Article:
Catalog and cataloging
A catalog is an ordered list of bibliographical records (document representations or document surrogates) that represent the documents in a particular collection of documents. All records are supposed to represent a document in the collection and every physical document in the collection is supposed to be represented by a catalog record (whereas articles, for example, is mostly not represented in catalogs). Catalogs enable users to identify, verify, locate and retrieve books and other physical units from the collection.
A catalog may be helpful in identifying know items or known works when some attributes can be used as search keys (e.g. author name or title). In electronic catalogs a combination of serch keys such as words from titles and printing year may be used for known item searching. A catalog may also be helpful in identifying not know items dealing with a particular subject such as World War II. This last kind of searches are especially facilitated by classification codes (such as Dewey Decimal Classification codes) or subject terms (such as Library of Congress Subject Headings) in the records. A distinction is often made between “descriptive cataloging” and “subject cataloging” and in major research libraries the two processes may be administratively separated. (For example, the Library of Congress, in 1941 reorganized the Classification Division and the Catalogue Division into the Subject Cataloging Division and the Descriptive Cataloging Division). The descriptive cataloging is performed according to some rules (such as Anglo American Cataloging Rules, AACR2), while the subject cataloging may be performed by some kind of classification scheme and/or controlled or uncontrolled vocabular. In major research libraries is “subject cataloging” often made by subject specialists, while “descriptive cataloging” is done by librarians without subject specialializion. Wilson (1989) questions the phrase “descriptive cataloging”. (This question is at the deepest level a question of the differences between proceses such as descriptions, analyses, interpretations and evaluations, differences that are not simple to separate).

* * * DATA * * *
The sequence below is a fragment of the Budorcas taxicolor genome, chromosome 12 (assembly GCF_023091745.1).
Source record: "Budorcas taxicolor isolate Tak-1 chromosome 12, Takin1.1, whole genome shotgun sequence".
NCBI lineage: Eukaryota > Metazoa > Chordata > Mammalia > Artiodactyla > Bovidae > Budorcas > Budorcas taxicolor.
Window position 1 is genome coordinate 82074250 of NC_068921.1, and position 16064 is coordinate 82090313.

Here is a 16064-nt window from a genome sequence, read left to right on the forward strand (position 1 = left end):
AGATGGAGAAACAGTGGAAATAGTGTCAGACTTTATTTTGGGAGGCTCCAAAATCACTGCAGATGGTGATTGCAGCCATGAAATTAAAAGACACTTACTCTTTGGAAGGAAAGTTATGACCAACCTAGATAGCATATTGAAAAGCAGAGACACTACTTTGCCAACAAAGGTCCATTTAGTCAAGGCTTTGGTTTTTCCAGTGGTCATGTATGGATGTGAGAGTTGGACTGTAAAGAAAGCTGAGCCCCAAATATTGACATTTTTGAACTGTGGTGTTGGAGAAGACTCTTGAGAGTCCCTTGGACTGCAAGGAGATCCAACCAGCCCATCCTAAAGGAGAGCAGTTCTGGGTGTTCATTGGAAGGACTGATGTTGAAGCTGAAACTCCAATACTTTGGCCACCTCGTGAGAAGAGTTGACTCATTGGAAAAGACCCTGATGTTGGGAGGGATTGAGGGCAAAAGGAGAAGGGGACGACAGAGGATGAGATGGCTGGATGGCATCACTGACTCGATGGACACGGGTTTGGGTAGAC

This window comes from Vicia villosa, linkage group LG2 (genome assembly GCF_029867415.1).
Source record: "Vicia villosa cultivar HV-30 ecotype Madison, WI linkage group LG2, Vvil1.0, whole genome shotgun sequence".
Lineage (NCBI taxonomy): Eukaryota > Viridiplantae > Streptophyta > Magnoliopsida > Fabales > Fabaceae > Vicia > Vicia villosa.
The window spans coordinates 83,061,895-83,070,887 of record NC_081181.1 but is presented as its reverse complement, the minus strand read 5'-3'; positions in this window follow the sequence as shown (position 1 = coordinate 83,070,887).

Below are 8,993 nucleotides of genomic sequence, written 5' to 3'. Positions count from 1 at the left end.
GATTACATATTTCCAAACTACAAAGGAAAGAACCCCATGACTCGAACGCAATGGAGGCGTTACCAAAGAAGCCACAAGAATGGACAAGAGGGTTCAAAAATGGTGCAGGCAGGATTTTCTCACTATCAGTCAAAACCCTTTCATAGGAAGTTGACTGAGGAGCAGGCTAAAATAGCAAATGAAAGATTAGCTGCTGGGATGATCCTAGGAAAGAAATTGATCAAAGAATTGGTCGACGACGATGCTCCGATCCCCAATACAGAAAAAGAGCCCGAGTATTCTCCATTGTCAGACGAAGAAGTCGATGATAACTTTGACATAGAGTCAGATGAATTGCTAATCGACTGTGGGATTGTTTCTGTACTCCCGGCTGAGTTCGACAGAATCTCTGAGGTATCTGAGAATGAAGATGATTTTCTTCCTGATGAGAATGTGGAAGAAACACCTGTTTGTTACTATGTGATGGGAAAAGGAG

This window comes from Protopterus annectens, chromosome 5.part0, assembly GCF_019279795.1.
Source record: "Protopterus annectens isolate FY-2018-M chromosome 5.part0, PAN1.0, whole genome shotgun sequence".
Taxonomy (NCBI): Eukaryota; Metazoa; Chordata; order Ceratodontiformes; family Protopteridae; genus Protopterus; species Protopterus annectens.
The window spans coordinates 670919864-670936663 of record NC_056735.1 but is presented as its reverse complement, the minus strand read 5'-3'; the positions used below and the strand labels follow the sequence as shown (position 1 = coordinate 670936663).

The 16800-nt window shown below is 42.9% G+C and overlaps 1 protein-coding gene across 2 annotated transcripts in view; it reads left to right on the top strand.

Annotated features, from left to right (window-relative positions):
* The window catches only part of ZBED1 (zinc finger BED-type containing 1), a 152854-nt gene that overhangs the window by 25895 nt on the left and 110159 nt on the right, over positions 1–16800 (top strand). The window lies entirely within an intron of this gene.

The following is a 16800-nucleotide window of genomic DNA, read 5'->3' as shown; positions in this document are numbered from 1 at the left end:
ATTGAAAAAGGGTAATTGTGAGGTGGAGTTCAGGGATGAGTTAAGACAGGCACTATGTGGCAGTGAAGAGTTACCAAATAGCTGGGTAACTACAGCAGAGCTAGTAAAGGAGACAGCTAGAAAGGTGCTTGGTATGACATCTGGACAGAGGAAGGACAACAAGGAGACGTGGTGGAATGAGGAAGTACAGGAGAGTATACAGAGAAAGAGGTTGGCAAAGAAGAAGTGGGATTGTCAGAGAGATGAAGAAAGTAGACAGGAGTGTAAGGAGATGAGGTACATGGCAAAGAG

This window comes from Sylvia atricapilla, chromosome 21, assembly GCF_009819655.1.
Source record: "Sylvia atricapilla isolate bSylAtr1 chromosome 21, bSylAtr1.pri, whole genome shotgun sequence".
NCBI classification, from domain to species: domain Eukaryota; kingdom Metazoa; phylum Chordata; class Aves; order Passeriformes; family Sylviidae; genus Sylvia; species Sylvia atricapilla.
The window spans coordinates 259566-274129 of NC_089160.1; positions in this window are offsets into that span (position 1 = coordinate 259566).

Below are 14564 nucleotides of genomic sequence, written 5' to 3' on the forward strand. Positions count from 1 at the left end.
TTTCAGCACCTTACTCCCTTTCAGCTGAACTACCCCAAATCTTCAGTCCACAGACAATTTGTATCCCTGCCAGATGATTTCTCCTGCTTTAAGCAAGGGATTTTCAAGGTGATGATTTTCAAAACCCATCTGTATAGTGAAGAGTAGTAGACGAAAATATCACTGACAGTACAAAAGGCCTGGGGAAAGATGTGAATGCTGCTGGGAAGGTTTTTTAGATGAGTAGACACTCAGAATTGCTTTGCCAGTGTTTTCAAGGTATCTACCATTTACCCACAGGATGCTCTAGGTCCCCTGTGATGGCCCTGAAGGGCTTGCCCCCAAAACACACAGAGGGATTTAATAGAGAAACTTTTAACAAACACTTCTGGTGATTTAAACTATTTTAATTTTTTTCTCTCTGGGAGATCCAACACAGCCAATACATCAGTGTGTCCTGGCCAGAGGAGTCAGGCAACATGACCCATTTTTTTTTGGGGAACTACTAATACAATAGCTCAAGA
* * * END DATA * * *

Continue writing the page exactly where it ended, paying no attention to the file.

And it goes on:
Anderson (2003, s.472) uses the term ”indexing” as a broader generic term for both “classification” and “cataloging” because cataloging means producing record for a catalog, while indexing and classification are broader activities used on both catalogs and bibliographies among others.
The term “cataloging” is often understood as “descriptive cataloging” (as opposed to subject indexing). The processes are quite different intellectual processes. While “descriptive” cataloging is mainly based on the knowledge of a set of rules, subject analysis and indexing/classification is mainly based on subject knowledge related to the documents being indexed.
ALA (American Library Association). (2000). Committee on Cataloging: Description and Access (CC:DA) Task Force on Metadata. Final report. Available: http://www.libraries.psu.edu/tas/jca/ccda/reports.html
Andersen, J. D. (2003). Organization of knowledge. I: International Encyclopedia of Information and Library Science. 2nd Ed. Ed. By John Feather and Paul Sturges. London, New York: Routledge. S. 471-490.
Calhoun, Karen (2006). The Changing Nature of the Catalog and its Integration with Other Discovery Tools. Final report. Prepared for the Library of Congress. (No publication place indicated). http://www.loc.gov/catdir/calhoun-report-final.pdf
Denton, W. (2003). FRBR and Fundamental Cataloguing Rules. http://www.miskatonic.org/library/frbr.html.
Library of Congress (1996-2001). Historical Note on the Library of Congress Classification. http://www.itsmarc.com/crs/scmc0014.htm (Visited March 30, 2004).
Wilson, P. (1989). The Objectives of the catalog and the means to reach them. The second objective. IN: The Conceptual Foundations of Descriptive Cataloging. Ed. By Elaine Svenonius Academic Press (pp. 5-16).
FRBR and Fundamental Cataloguing Rules http://www.miskatonic.org/library/frbr.html